Zoom aims to be the next big platform for start-ups to build billion-dollar businesses

Zoom aims to be the next big platform for start-ups to build billion-dollar businesses

  • Zoom teams up with start-ups to fast forward product innovation as competition from tech titans heats up.
  • The company held an app marketplace contest online for start-ups to build new features and functions for Zoom using Zoom APIs.
  • Docket — a start-up in Indianapolis with an app to make meetings more efficient with collaborative agendas, note-taking tools, archives and task steps — won the competition and hopes to raise $2 million in venture capital.

Jim Scheinman, founding managing partner of Maven Ventures and an early investor in Zoom Video Communications, is still betting on the videoconferencing company’s future and on the vision of its founder and CEO Eric Yuan.  The company has been on a tear — stoked by the need for its essential services during the pandemic — but as competition nips at its heels from MicrosoftFacebook and Google, there is a need to keep innovating its product line. To achieve that goal, Zoom is teaming up with start-ups building the next big app on its open platform using Zoom APIs.

Zoom has grown to 300 million daily users from its launch in 2013, and its market cap has risen from $15.9 billion at the time of its IPO in April 2019 to near-$50 billion. Maven Ventures has reaped a 200 times return on investment during the start-up’s meteoric rise.

To spur the next wave of growth, Scheinman came up with the idea for an app marketplace contest online for start-ups to build new features and functions for Zoom. In a so-called Whale Watch competition held earlier this month with a virtual backdrop of whales swimming, leaders of 10 tech start-ups who were selected as finalists among 600 contestants presented business plans in Shark Tank-like pitches over Zoom to Scheinman and four other judges. They were: Zoom’s Platform and AI head Wei Lei; Carl Eschenbach, a partner of Sequoia Capital; Santi Subotovsky, general partner of Emergence Capital, and Bart Swanson, advisor of Horizons Ventures who are Zoom investors that also serve on the company’s board.

Each start-up team pitched their made-for-Zoom apps, ranging from Pledgeling for pledging donations and iScribeHealth for virtual physician consultations to Bloom for specialized online classes for kids. Votes came in from an online audience poll while the judges went off-screen to decide and then announce the winner: Docket, a start-up in Indianapolis with an app to make meetings more efficient with collaborative agendas, note-taking tools, archives and task steps.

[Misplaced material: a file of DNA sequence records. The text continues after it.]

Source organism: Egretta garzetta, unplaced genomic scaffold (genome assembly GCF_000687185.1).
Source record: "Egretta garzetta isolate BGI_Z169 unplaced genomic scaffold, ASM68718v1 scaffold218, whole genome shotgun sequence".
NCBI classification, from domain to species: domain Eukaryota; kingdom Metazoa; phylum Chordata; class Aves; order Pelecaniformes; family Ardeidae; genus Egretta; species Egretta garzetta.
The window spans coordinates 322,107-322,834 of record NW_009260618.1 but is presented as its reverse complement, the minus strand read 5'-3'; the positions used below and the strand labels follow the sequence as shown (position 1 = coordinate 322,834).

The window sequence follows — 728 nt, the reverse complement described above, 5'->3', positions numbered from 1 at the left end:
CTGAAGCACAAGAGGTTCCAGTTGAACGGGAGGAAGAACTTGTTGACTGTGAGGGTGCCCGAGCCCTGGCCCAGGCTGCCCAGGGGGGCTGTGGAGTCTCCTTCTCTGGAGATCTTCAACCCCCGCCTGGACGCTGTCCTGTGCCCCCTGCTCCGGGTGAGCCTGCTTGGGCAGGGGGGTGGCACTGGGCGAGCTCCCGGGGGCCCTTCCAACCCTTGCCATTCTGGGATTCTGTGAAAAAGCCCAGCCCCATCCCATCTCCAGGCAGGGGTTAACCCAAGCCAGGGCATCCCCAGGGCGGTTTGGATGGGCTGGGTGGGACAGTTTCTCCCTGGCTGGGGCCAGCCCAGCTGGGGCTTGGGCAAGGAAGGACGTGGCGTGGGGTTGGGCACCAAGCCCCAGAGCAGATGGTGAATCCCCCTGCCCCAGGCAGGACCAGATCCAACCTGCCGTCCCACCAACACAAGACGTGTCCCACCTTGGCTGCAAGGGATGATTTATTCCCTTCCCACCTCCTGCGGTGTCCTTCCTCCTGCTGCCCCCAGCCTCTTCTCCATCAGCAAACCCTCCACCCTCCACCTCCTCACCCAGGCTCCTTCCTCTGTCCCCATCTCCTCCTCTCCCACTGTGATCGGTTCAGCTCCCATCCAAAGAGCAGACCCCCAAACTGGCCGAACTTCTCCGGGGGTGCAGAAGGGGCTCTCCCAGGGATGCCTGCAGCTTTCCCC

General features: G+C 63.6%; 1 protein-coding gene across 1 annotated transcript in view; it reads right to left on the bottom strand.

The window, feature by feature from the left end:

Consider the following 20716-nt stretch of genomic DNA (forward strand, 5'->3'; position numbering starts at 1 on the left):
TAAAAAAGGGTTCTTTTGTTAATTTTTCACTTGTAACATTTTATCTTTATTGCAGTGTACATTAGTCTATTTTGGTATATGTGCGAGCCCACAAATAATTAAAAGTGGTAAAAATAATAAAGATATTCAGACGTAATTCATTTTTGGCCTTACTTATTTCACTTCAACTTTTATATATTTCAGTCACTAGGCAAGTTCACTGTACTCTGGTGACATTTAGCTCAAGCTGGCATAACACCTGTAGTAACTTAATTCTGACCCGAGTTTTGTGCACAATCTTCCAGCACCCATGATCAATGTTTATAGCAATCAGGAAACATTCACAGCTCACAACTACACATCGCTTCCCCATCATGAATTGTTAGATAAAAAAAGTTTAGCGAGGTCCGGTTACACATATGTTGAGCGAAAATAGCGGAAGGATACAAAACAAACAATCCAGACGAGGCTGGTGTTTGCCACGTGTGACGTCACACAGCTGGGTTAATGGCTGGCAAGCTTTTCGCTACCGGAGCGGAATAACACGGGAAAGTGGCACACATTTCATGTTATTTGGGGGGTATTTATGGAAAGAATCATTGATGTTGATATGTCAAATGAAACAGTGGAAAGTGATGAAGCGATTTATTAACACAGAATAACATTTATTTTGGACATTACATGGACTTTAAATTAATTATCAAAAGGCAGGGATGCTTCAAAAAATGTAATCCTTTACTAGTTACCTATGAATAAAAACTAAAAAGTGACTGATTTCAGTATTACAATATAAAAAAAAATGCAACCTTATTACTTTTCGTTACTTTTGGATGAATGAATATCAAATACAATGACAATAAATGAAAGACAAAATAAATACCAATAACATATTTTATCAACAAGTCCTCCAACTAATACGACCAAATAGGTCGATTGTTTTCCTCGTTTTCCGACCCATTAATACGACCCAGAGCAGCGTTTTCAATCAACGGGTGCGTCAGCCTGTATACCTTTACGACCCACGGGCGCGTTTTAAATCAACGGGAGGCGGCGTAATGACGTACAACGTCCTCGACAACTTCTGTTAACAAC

As the contest champion, Docket stands to receive up to $2 million in funding from the four participating venture firms once due diligence is done, said Darin Brown, co-founder and CEO of Docket, which launched in January 2019 with $1.5 million in VC backing and is one of several apps on Zoom. “For us, it was a no-brainer to roll out our app on Zoom because of the number of users and the deep integration of Docket within the video platform,” said Brown. He expects that Docket will reach 10,000 users by the end of May, up from 3,000 at the beginning of 2020.

The growth and venture funding opportunity for other contestants with innovative apps that ride on Zoom could be huge.  “Zoom will be the next big platform for start-ups to build billion-dollar businesses,” Scheinman said. “Of the 10 companies we chose as finalists, every single one has a potential $1 billion business opportunity.”

Zoom’s growing pains

Not many start-ups have experienced a surge like Zoom – from 10 million average daily meeting participants in December 2019 to more than 300 million each day by late April 2020. “The way people communicate will be forever changed,” noted Eric Yuan, founder and CEO of Zoom Video Communications in San Jose, pointing to such benefits as increased productivity and collaboration, and ease of use. “In the long run, working from home and use of video communications will be more accepted as standard practice in day-to-day business,” he pointed out in an email response.

The once scrappy start-up must keep innovating to stay ahead of established tech titans that have ramped up their own video conferencing services integrated within full product suites.The rebranded Microsoft Teams, which replaces Skype for Business Online for voice calls and video conferencing and functions within the collaborative Microsoft Office 365 platform, added 31 million users in one month and reached 75 million active users by late April. Google’s Hangouts, renamed Google Meet in early April and combined with its portfolio of business services such as Gmail, Docs and Drive, is adding about 3 million users every day and climbed to more than 100 million daily participants.

In addition, Facebook has expanded its video conferencing and chat features while Verizon Business entered the race in mid-April by agreeing to acquire Blue Jeans Network, a cloud-based video conferencing and event platform.

The services have similar features such as screen sharing, gallery views and meeting recordings, and even live transcripts such as from Otter.ai, which has transcribed 25 million meetings. Pricing differs little, ranging from free, limited feature versions to monthly subscriptions of $5 for small teams and $15 and $20 for larger businesses and enterprises.

“The services all do have similar features but the differences come in how various features are de-emphasized in the mix,” said Dan Rothman, president of software development consultancy Flatbridge Technology in New York. He pointed out that Google Meet is good for social grouping because it can be easy to access contacts, while Microsoft Teams is more business oriented, integrated with Office 365.

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